By Anna Bai

As COVID-19 began to limit our ability to shop for new summer outfits, I turned to my trusty sewing machine to create some summer looks with whatever materials I could find lying around at home. Sewing can seem like a daunting task, but it’s an underrated way to practice sustainability in fashion, especially if you don’t have the budget to invest in sustainable brands. 

Here are a few methods I used this spring to kickstart my summer wardrobe from home:

  1. Thrift flips – Simple thrift flips are an easy way to transform outdated, ill-fitting clothing into trendy custom pieces. In my first example, I removed about six inches from the bottom of this vintage seersucker skirt I thrifted last year, which took away the “1950s waitress” vibe and replaced it with a more modern aesthetic. To complete the look, I paired it with a wrap top that I created from an old t-shirt.
  2. Reusing old materials – Household textiles can easily be transformed into comfortable garments. Instead of buying new material to create this simple, cropped camisole, I used an old, clean bedsheet that would have otherwise been thrown away.
  3. Recreating trendy looks – I have been loving the square neckline trend, but unfortunately, I simply can’t always afford these brands. Luckily, cotton fabric is very affordable, so with the help of a simple sewing pattern, I was able to recreate this trend with this black top. Similarly, after falling in love with a silk slip skirt I saw at Aritzia, I made my own out of some navy remnant velvet that I had been hoarding for months. I also used some discount quilting cotton to recreate this mini wrap skirt that I have seen all over Instagram.
  1. Updating old clothes – Embellishments are a great way to update older clothes that have been laying in the back of your closet. Instead of getting rid of an old denim skirt I had, I embroidered flowers onto the back to bring it back into style.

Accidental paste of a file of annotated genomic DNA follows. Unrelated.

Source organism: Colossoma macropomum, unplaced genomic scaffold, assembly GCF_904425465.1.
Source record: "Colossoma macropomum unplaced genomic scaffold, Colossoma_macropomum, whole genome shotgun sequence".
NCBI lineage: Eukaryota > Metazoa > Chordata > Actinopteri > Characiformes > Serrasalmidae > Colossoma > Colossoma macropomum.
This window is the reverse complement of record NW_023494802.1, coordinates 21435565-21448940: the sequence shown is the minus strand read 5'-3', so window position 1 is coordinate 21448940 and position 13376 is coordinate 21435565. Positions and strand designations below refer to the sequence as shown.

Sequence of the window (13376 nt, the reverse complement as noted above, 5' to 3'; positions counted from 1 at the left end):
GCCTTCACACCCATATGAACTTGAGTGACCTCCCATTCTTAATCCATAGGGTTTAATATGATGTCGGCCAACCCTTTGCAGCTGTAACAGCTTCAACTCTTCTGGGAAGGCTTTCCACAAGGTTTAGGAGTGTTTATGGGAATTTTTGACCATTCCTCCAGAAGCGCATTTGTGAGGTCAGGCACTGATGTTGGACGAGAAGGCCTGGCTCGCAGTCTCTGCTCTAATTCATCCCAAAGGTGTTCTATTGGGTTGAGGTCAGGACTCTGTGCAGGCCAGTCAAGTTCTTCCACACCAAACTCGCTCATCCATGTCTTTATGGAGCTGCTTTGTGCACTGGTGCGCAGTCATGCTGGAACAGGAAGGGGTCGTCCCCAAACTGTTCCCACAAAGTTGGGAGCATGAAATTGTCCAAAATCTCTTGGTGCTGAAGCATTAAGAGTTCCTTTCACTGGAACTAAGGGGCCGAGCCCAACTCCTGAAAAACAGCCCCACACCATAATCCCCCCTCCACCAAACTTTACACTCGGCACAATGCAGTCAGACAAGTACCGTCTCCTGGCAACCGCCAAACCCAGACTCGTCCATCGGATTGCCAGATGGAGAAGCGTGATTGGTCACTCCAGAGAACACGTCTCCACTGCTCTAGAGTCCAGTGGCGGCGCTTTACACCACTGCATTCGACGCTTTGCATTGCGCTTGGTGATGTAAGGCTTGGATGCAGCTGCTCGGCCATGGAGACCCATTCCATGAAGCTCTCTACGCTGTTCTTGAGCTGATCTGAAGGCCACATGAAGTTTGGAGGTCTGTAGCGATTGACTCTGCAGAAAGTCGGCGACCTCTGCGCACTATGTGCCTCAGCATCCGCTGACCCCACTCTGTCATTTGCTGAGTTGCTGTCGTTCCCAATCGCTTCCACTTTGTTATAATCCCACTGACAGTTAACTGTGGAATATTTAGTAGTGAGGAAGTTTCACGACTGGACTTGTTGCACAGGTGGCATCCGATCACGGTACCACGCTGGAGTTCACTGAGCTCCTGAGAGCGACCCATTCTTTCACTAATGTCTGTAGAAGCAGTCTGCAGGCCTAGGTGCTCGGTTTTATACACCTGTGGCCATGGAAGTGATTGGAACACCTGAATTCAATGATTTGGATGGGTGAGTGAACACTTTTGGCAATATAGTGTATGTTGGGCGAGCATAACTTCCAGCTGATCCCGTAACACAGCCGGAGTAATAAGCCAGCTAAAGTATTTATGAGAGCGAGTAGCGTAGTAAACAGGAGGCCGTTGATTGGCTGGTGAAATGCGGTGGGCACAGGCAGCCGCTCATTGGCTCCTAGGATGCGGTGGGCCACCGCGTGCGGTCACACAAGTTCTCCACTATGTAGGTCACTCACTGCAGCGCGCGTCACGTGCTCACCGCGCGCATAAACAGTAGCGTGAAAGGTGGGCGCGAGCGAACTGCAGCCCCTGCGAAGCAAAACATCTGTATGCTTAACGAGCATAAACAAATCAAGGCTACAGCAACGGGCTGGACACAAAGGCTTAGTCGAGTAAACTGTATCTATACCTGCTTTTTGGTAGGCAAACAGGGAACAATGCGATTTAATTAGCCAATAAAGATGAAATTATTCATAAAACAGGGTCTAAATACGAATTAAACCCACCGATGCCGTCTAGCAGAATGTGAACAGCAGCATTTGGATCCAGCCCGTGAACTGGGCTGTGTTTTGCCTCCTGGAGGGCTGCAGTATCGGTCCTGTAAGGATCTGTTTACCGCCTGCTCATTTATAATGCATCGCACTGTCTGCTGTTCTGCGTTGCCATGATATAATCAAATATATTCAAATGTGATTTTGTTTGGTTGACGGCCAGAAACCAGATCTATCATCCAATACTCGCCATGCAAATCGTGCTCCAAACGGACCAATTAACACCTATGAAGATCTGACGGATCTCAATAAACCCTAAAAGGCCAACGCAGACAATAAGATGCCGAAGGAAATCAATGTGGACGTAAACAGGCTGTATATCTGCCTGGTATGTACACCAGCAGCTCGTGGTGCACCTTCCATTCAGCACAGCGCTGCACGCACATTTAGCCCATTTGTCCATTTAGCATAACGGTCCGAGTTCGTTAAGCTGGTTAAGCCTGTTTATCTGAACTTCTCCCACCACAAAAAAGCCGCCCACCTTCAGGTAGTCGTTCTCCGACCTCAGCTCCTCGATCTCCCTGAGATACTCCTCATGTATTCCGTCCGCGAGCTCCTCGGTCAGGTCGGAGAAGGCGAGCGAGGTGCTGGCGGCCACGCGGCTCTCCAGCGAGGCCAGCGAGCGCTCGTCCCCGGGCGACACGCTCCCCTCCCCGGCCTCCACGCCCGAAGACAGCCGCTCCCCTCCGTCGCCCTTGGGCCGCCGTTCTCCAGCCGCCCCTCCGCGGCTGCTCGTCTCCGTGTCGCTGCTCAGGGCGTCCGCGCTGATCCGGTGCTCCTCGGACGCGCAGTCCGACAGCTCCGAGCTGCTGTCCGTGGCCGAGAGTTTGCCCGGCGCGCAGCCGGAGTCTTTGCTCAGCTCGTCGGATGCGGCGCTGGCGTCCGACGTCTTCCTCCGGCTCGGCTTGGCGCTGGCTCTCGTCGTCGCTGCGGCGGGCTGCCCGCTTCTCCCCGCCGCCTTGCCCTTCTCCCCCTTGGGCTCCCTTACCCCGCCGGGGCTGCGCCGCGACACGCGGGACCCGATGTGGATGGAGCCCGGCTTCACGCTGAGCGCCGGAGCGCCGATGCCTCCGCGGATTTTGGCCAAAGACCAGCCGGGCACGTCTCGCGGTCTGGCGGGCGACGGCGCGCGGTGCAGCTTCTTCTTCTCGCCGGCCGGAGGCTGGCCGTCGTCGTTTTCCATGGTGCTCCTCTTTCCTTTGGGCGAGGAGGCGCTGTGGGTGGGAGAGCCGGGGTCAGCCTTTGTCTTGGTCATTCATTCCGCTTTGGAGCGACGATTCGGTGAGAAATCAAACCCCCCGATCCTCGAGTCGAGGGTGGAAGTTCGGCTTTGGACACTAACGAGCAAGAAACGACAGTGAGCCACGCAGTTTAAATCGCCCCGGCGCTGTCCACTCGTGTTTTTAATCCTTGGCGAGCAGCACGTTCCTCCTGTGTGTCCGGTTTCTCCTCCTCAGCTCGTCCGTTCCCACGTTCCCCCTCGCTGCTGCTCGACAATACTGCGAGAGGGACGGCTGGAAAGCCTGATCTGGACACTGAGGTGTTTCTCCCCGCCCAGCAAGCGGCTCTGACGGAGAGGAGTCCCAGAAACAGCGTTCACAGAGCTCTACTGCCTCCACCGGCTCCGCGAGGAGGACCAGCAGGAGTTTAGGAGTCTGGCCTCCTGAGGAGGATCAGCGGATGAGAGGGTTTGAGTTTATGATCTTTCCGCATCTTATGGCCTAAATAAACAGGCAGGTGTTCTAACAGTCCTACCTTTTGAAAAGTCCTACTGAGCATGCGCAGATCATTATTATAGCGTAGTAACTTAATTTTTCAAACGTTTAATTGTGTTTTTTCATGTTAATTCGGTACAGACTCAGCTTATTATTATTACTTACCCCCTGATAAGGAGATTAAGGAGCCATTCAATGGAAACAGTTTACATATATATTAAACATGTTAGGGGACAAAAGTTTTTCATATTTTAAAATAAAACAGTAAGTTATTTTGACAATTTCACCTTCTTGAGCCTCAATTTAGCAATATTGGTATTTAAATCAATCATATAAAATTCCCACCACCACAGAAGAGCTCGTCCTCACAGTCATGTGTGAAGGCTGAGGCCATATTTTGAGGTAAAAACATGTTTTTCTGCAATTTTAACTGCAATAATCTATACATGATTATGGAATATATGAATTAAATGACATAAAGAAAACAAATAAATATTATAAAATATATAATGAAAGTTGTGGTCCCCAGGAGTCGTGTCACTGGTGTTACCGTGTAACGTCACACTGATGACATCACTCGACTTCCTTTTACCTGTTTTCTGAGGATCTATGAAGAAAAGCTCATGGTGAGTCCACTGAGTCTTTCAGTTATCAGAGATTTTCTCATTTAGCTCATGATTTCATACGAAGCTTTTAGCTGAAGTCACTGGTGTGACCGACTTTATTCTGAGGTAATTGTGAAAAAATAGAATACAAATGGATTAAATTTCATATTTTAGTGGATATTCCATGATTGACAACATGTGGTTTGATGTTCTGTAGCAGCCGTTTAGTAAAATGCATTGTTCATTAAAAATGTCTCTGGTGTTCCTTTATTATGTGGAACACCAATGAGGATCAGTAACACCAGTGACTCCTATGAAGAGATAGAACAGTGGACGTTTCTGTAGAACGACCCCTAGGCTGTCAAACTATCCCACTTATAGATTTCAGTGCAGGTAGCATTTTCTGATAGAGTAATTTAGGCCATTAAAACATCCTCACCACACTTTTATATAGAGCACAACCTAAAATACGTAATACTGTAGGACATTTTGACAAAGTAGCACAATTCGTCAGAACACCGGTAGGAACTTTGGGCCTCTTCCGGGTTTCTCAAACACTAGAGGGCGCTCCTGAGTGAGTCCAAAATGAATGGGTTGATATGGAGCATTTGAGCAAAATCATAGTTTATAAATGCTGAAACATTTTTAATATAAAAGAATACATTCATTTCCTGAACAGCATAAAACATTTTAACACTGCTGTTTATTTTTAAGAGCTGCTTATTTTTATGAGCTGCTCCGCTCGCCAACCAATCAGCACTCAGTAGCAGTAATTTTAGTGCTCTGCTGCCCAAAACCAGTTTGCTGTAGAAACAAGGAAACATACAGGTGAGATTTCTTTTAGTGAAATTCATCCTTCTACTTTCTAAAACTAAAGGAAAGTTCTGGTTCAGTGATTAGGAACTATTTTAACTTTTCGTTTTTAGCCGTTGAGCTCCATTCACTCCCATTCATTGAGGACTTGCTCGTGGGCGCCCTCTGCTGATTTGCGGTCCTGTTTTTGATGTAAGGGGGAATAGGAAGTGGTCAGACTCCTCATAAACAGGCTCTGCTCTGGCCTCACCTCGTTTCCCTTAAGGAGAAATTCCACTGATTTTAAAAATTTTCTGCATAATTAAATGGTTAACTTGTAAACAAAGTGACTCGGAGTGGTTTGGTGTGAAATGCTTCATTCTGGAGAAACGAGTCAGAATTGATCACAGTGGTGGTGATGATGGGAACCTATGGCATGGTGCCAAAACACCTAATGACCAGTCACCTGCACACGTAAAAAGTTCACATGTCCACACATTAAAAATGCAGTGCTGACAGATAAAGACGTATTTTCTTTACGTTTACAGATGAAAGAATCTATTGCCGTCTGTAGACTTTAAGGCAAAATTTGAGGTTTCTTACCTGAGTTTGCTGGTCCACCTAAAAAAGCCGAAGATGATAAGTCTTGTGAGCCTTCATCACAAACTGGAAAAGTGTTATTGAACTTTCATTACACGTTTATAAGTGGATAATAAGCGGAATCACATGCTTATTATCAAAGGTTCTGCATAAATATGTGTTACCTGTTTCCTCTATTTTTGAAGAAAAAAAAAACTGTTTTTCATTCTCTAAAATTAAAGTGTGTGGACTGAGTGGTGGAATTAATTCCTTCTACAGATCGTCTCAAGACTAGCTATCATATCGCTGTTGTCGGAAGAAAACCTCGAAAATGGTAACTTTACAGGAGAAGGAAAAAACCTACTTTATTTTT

2. Making the best of the pandemic – While masks are no fun to wear, making your own masks is one way to add some extra flair to your outfits. Since they take up so little fabric, it’s not hard to make several masks to match your clothes.

I have always enjoyed DIY projects, so for me, introducing these pieces into my wardrobe is simply a practical way to enjoy an old hobby and save some money; however, these quarantine-induced outfits have also broadened my perspective on sustainable fashion.

Sustainability is a hot topic in fashion right now, and rising discussions about race, beauty standards, and consumerism are redefining what it means for a brand to be truly sustainable. While I may not be able to fully solve the issue, I believe that by purchasing fewer garments and instead, making them myself, I am making a small contribution to sustainability. By repurposing old materials or buying remnant fabrics, I can recover fabrics that might otherwise be sent to the landfill. By assembling clothing myself, I can ensure that my clothes are not a product of cheap labour.

Regardless of how impactful my sewing projects really are to society, they have given me a newfound respect for the work that goes into making the garments that we buy and wear. It’s extremely gratifying to be able to say that I made these pieces myself, and that gratification has been a great boost to my confidence.